SOURCES

Used for Audio 

Chandler S. Robbins et al., A Guide to Field Identification of Birds of North America, St. Martin’s Press, New York, 2001.

Cornell University Lab of Ornithology, “All About Birds,” online at http://www.allaboutbirds.org.
The Bay-breasted Warbler entry is online at
https://www.allaboutbirds.org/guide/Bay-breasted_Warbler.
The Palm Warbler entry is online at
https://www.allaboutbirds.org/guide/Palm_Warbler.
The Tennessee Warbler entry is online at
https://www.allaboutbirds.org/guide/Tennessee_Warbler.

Cornell University Lab of Ornithology, “Birds of the World,” online at https://birdsoftheworld.org/bow/home (subscription required).
The Bay-breasted Warbler entry is online at
https://birdsoftheworld.org/bow/species/babwar/cur/introduction.
The Palm Warbler entry is online at
https://birdsoftheworld.org/bow/species/palwar/cur/introduction.
The Tennessee Warbler entry is online at
https://birdsoftheworld.org/bow/species/tenwar/cur/introduction.

Environment for the Americas, “World Migratory Bird Day,” online at http://www.birdday.org/birdday. 

Stan Tekiela, Birds of Virginia Field Guide, Adventure Publications, Inc., Cambridge, Minn., 2002.

U.S. Fish and Wildlife Service/Great Dismal Swamp National Refuge, “Wildlife and Habitat,” online at https://www.fws.gov/refuge/Great_Dismal_Swamp/wildlife_and_habitat/index.html.  The Refuge’s bird brochure, with checklist, is online (as a PDF) at https://www.fws.gov/uploadedFiles/Region_5/NWRS/South_Zone/Great_Dismal_Swamp_Complex/Great_Dismal_Swamp/GDSbirds.pdf.

U.S. Fish and Wildlife Service, “Migratory Bird Program,” online at https://www.fws.gov/birds/index.php.  Information on bird migratory flyways is online at https://www.fws.gov/birds/management/flyways.php.

Virginia Department of Wildlife Resources (formerly Department of Game and Inland Fisheries), Fish and Wildlife Information Service,” online at https://services.dwr.virginia.gov/fwis/.  Warblers are online at this link.
The Bay-breasted Warbler entry is online at https://services.dwr.virginia.gov/fwis/booklet.html?&bova=040324&Menu=_.Taxonomy&version=18726.
The Palm Warbler entry is online at https://services.dwr.virginia.gov/fwis/booklet.html?&bova=040329&Menu=_.Taxonomy&version=18726.
The Tennessee Warbler entry is online at https://services.dwr.virginia.gov/fwis/booklet.html?&bova=040309&Menu=_.Taxonomy&version=18726.

___, “List of Native and Naturalized Fauna in Virginia, April 2018,” online (as a PDF) at https://dwr.virginia.gov/wp-content/uploads/virginia-native-naturalized-species.pdf.

For More Information about Birds in Virginia and Elsewhere

Chesapeake Bay Program, “Birds,” online at https://www.chesapeakebay.net/discover/field-guide/all/birds/all.

Cornell University Lab of Ornithology, “Merlin Photo ID.”  The application for mobile devices allows users to submit a bird photograph to get identification of the bird. Information is available online at http://merlin.allaboutbirds.org/.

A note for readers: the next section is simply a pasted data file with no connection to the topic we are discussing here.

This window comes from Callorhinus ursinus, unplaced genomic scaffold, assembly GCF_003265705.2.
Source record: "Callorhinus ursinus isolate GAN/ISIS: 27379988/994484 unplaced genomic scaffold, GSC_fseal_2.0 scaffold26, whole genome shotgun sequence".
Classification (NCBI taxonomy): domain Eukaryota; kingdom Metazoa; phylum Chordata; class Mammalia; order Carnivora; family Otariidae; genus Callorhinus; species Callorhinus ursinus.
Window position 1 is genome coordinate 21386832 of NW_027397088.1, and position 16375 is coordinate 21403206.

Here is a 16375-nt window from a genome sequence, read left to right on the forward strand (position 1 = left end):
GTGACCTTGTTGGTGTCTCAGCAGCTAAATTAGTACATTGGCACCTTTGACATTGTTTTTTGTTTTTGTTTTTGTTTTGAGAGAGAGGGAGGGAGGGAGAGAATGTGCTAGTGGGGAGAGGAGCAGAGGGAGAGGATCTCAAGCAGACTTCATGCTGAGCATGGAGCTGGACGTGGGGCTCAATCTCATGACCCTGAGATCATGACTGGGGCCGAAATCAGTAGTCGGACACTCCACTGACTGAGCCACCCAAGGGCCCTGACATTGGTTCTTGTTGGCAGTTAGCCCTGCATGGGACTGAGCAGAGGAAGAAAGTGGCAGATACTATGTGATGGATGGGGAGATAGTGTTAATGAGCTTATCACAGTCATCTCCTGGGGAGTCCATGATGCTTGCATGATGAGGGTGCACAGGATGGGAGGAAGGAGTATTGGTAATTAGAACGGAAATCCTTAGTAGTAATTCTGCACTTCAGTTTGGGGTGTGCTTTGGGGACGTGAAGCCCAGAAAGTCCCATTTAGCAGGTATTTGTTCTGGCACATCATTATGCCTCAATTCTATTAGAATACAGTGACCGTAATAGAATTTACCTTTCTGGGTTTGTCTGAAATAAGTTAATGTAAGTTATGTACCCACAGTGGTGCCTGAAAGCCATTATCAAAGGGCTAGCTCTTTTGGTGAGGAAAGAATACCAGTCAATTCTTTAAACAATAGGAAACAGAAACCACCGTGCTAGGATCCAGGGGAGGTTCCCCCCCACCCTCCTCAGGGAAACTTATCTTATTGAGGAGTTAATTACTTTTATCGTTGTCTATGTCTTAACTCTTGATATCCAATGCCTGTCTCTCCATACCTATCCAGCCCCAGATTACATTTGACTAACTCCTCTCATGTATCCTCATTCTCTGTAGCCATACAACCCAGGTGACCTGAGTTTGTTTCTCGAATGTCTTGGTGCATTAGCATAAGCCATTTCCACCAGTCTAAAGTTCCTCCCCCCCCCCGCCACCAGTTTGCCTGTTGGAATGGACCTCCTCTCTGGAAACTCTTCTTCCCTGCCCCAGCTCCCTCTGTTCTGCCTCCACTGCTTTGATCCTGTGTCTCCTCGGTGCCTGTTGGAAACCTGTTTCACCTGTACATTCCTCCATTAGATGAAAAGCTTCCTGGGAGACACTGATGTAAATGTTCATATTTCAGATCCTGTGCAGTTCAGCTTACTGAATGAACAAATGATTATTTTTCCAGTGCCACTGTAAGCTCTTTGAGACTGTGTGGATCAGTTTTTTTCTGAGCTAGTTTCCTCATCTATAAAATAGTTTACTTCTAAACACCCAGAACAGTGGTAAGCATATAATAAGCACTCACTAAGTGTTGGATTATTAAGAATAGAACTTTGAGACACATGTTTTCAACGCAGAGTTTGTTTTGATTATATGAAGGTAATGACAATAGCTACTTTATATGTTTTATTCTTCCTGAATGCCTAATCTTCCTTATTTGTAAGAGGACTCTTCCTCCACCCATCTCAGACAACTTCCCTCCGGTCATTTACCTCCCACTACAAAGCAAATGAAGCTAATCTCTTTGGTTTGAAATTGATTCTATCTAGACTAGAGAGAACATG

Cornell University Lab of Ornithology and the Audubon Society, “eBird,” online at https://ebird.org/home.  Here you can find locations of species observations made by contributors, and you can sign up to contribute your own observations.

National Audubon Society, online at https://www.audubon.org/.

University of Michigan Museum of Zoology, “Animal Diversity Web,” online at https://animaldiversity.org/.

Virginia Society of Ornithology, online at http://www.virginiabirds.org/.  The Society is a non-profit organization dedicated to the study, conservation, and enjoyment of birds in the Commonwealth.

Xeno-canto Foundation Web site, online at http://www.xeno-canto.org/.  This site provides bird songs from around the world.

RELATED VIRGINIA WATER RADIO EPISODES

All Water Radio episodes are listed by category at the Index link above (http://www.virginiawaterradio.org/p/index.html).  See particularly the “Birds” subject category.

Following are links to other spring-themed episodes.  (Please note: some of these may be redone in spring 2021.  As that occurs, the links below will include directions to the blog post for the updated episodes.)

Eastern Phoebe – Episode 416, 4-16-18.
Frog and Toad Medley – Episode 408, 2-19-18.
Spring arrival episode – Episode 569, 3-22-21.
Spring forest wildflowers – Episode 212, 5-5-14.
Spring Peepers – Episode 570, 3-29-21.
Spring reminder about tornado awareness – Episode 568, 3-15-21.
Spring signals for fish – Episode 571, 4-5-21.
Spring sounds serenades – Episode 206, 3-14-14 and Episode 516, 3-16-20.

FOR VIRGINIA TEACHERS – RELATED STANDARDS OF LEARNING (SOLs) AND OTHER INFORMATION

Following are some Virginia Standards of Learning (SOLs) that may be supported by this episode’s audio/transcript, sources, or other information included in this post.

2020 Music SOLs 

SOLs at various grade levels that call for “examining the relationship of music to the other fine arts and other fields of knowledge.”

2018 Science SOLs

Grades K-4: Living Systems and Processes
2.4 – Plants and animals undergo a series of orderly changes as they grow and develop, including life cycles.
3.4 – Adaptations allow organisms to satisfy life needs and respond to the environment.
4.2 – Plants and animals have structures that distinguish them from one another and play vital roles in their ability to survive.
4.3 – Organisms, including humans, interact with one another and with the nonliving components in the ecosystem.

Grades K-5: Earth Resources
4.8. – Virginia has important natural resources.

Life Science
LS.3  – There are levels of structural organization in living things.
LS.7 – Adaptations support an organism’s survival in an ecosystem.
LS.8     – Change in ecosystems, communities, populations, and organisms over time.

Biology
BIO.6 – Modern classification systems can be used as organizational tools for scientists in the study of organisms.
BIO.8 – Dynamic equilibria exist within populations, communities, and ecosystems.